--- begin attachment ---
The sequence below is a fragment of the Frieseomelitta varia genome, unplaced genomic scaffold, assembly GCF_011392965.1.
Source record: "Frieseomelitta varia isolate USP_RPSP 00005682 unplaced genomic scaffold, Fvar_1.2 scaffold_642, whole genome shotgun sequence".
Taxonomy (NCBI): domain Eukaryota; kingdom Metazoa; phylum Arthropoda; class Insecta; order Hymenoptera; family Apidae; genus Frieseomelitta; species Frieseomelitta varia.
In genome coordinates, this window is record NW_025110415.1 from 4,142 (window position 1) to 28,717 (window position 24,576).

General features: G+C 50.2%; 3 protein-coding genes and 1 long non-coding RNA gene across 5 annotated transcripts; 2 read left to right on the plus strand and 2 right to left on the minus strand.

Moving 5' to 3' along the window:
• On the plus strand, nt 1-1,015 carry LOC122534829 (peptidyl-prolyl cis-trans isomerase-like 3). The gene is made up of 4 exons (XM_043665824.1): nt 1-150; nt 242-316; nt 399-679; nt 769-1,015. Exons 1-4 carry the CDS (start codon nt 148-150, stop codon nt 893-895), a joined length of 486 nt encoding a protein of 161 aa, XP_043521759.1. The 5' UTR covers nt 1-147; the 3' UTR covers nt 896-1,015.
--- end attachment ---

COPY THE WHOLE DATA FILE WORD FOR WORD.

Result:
The sequence below is a fragment of the Frieseomelitta varia genome, unplaced genomic scaffold, assembly GCF_011392965.1.
Source record: "Frieseomelitta varia isolate USP_RPSP 00005682 unplaced genomic scaffold, Fvar_1.2 scaffold_642, whole genome shotgun sequence".
Taxonomy (NCBI): domain Eukaryota; kingdom Metazoa; phylum Arthropoda; class Insecta; order Hymenoptera; family Apidae; genus Frieseomelitta; species Frieseomelitta varia.
In genome coordinates, this window is record NW_025110415.1 from 4,142 (window position 1) to 28,717 (window position 24,576).

General features: G+C 50.2%; 3 protein-coding genes and 1 long non-coding RNA gene across 5 annotated transcripts; 2 read left to right on the plus strand and 2 right to left on the minus strand.

Moving 5' to 3' along the window:
• On the plus strand, nt 1-1,015 carry LOC122534829 (peptidyl-prolyl cis-trans isomerase-like 3). The gene is made up of 4 exons (XM_043665824.1): nt 1-150; nt 242-316; nt 399-679; nt 769-1,015. Exons 1-4 carry the CDS (start codon nt 148-150, stop codon nt 893-895), a joined length of 486 nt encoding a protein of 161 aa, XP_043521759.1. The 5' UTR covers nt 1-147; the 3' UTR covers nt 896-1,015.